Château Rauzan-Segla and Château Canon get a second chance at greatness through the talent of John Kolasa, writes Sheryl Ebon Martinez.Because of the vision of one man, two of Bordeaux's eminent wine producers rose from the doldrums to reclaim their place in the wine world. Château Rauzan-Ségla and Château Canon were purchased by the luxury company Chanel in 1994 and 1996, respectively. The new owner tapped John Kolasa, from the First Growth vineyard Château Latour, to revitalise the two châteaux and after 17 years, both have retrieved their distinction, not only in Bordeaux but throughout the world as well.
Kolasa admitted he had difficulty making the decision to move from a First Growth to a Second Growth vineyard like Château Rauzan-Ségla in 1994. But not one to shirk from a challenge, he did and has not looked back since then. "My old vineyard, Château Latour, was on top of the pyramid in Bordeaux; I figured I couldn't go up any higher. But managing Rauzan-Ségla was an opportunity to show that I could do something else, after working about 15 years in Bordeaux," he said.
In the first eight years Kolasa did not travel far away from Château Rauzan-Ségla. He replanted the vines, fixed the drainage that had not been cleaned for 50 years and moved his way to the cellars and changed the tanks from big ones to 45 smaller ones. He also brought back a petit verdot variety that was missing when he arrived at the Château. "You have to find a happy balance between quantity and quality in a grape harvest. If you have too many grapes, you have to dilute the wine; if you have too little, it's concentrated," he said. He also simplified the process by building smaller tanks for each of the 45 areas where they grow the grapes. "The best way to run a vineyard is to split it up into smaller tanks and vinify separately so that you can taste the different zones and see how to make it better. It's the only way to understand."
Kolasa added that the most important thing is to produce good grapes and so you have to start and focus on the vineyard: "We want people to recognise the wine through its taste that is distinct for a particular terroir. In time, after five or 15 years it's what comes through. We've got to be authentic and faithful to the terroir. You keep the personality and the character there."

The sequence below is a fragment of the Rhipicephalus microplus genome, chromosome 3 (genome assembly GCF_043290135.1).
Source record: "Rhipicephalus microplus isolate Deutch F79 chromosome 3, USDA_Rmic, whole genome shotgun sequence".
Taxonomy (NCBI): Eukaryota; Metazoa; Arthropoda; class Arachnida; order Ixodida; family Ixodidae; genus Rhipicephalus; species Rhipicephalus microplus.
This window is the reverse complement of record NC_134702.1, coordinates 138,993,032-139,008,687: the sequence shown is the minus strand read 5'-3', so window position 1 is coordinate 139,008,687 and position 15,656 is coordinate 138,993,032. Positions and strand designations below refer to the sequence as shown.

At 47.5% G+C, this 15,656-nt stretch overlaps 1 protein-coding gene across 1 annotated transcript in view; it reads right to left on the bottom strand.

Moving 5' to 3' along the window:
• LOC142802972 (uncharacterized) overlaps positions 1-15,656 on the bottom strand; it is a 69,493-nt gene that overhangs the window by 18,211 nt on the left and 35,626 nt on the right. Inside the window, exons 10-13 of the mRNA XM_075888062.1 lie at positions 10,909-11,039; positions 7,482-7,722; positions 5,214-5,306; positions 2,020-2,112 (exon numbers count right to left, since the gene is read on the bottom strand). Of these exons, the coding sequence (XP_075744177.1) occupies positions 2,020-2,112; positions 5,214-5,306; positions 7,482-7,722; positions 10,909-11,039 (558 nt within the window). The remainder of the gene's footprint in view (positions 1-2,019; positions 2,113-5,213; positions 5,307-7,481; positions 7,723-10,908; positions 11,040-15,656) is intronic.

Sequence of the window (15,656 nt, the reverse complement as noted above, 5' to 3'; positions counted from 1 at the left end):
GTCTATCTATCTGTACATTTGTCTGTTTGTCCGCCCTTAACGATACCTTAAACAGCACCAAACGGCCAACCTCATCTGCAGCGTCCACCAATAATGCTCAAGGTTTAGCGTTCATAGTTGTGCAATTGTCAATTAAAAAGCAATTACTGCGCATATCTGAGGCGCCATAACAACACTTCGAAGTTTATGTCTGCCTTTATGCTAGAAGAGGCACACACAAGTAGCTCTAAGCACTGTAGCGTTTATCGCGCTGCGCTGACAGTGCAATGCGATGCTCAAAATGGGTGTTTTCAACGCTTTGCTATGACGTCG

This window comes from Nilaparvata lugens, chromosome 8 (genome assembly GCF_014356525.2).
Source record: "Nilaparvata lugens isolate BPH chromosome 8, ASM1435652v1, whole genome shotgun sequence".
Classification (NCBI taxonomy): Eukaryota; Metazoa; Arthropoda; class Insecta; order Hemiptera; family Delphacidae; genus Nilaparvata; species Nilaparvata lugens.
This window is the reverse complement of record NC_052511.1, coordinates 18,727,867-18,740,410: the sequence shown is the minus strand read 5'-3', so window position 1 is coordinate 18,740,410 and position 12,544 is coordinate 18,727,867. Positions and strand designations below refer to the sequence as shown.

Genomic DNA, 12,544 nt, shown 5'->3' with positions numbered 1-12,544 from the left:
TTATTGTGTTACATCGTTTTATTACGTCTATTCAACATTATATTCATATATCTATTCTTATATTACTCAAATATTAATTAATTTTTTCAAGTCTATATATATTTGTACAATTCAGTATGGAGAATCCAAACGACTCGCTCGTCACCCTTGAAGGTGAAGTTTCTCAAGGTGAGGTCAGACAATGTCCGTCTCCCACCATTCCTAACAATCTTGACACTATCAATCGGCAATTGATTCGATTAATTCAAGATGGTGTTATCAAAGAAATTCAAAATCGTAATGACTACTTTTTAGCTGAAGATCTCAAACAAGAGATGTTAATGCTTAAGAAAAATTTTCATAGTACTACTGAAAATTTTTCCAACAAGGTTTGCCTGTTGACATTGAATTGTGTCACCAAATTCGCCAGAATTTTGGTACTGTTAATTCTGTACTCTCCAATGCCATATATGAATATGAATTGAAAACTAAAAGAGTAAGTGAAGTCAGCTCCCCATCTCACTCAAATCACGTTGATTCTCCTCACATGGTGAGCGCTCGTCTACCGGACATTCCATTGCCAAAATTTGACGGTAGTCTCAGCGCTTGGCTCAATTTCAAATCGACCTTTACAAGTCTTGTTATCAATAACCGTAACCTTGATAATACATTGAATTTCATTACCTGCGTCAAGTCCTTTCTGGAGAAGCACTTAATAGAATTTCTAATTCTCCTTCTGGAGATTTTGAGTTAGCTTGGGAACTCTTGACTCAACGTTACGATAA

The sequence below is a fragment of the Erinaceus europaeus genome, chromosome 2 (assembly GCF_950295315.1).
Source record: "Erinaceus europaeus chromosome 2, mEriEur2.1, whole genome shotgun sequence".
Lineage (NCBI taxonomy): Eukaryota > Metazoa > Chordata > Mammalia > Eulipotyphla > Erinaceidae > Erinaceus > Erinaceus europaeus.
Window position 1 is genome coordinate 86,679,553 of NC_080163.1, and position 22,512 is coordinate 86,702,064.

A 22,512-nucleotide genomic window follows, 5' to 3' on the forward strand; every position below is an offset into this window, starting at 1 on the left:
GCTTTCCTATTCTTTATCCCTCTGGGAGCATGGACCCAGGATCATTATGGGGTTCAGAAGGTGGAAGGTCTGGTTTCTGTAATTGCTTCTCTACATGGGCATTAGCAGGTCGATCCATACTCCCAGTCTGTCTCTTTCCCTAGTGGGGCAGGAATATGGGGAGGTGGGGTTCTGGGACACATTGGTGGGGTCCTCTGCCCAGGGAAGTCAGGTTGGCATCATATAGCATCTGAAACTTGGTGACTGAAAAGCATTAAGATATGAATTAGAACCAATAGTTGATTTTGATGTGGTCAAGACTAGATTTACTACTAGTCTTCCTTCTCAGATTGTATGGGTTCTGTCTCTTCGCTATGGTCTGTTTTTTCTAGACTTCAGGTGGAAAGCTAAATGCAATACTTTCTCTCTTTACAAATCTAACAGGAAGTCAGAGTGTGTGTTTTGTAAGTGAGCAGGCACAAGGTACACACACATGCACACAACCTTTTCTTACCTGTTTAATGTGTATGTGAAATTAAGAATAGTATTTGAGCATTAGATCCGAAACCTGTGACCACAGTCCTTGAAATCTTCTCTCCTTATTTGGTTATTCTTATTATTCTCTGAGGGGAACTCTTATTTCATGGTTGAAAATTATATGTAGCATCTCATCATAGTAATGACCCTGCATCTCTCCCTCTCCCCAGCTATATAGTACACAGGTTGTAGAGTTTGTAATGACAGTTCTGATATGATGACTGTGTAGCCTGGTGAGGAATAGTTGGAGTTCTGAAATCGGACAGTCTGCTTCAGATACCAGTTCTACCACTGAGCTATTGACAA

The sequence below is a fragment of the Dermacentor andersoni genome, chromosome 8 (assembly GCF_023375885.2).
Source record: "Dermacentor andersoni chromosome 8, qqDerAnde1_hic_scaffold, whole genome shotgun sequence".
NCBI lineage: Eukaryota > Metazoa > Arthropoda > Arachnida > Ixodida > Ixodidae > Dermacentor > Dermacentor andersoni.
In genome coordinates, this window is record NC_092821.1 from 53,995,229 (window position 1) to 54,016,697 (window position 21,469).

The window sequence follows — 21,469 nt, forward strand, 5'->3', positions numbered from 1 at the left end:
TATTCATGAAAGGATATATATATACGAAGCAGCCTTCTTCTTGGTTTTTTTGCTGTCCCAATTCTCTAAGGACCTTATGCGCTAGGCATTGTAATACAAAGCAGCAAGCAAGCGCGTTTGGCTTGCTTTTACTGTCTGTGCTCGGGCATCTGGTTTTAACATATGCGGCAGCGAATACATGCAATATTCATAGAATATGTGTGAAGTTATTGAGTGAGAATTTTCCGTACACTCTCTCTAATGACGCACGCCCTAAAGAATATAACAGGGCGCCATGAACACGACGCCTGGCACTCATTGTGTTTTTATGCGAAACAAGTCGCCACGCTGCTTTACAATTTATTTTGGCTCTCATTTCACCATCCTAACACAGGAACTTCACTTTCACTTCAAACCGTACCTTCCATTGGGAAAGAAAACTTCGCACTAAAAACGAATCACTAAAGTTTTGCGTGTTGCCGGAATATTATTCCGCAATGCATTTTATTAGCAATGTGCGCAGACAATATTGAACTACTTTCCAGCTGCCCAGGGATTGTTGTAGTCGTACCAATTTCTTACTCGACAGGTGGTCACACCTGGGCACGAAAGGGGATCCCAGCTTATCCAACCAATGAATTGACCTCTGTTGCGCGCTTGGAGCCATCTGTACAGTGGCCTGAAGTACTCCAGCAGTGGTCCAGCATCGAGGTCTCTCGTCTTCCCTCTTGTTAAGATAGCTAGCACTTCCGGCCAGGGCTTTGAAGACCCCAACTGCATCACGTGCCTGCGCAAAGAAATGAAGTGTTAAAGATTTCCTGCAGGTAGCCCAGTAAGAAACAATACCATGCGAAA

In 2009, Château Rauzan-Ségla celebrated its 350th anniversary. The owners collaborated with the design icon Karl Lagerfeld to come up with a commemorative label for its bottle, and for Kolasa it was one of the highlights of his career, as Chanel's owners, being very private persons, officially declared ownership of the Château through this collaboration.
For Kolasa, the word "heritage" is very important in winemaking. "Vines start producing good quality grapes after 15 to 30 years," he elaborated. "Here's a vineyard that's been here for 350 years, I'm just passing by. You have to respect the vineyards so it stays to produce more for future generations. In the end, it's really all about respecting nature."
House No. 2
Chanel bought château canon in 1996, a Premier Grand Cru Classe, one of the highly distinguished and widely reputed wines in Bordeaux. It also came under Kolasa's wing and he worked very hard to restore it to its glory days.
Château Canon went through the same history of neglect as Château Rauzan-Ségla. But its history is equally and undeniably rich. "When you buy a property, you go and taste the wine, and then you taste the history. The memory of the property is the wine. Château Canon's wines have great class and they last a long time as well." Kolasa explained that the unique characteristic is owed to its wine having Merlot on limestone. "We only have two feet of earth while the rest is limestone."
Kolasa replanted most of the vineyards because the old vines were past their prime in producing quality grapes. He said that ideally, they would need to replant every 70 years or so. Under his tutelage, Canon has started claiming the attention of wine critics and connoisseurs since 2004, roughly eight years after he took over its management.
Asked by his principals how much money he would need for advertising, he suggested that they use the funds to transform the Château instead. "I needed to create a ‘soul' for the property. I want a nice chateau where we can welcome people with good food. We have our own private chef so that when guests come to have lunch or dinner, we create special dishes to pair with our wines," Kolasa said. On average, they have received between 4,000 and 5,000 guests from all over the world.
Kolasa approaches his vines with such reverence. "You're making something that's going to last a long time. It's not like a soda you open and drink and it's gone. It's wine; it has a life, it's a memory," he said. With such a philosophy, no wonder he was able to breathe new life into not one, but two châteaux.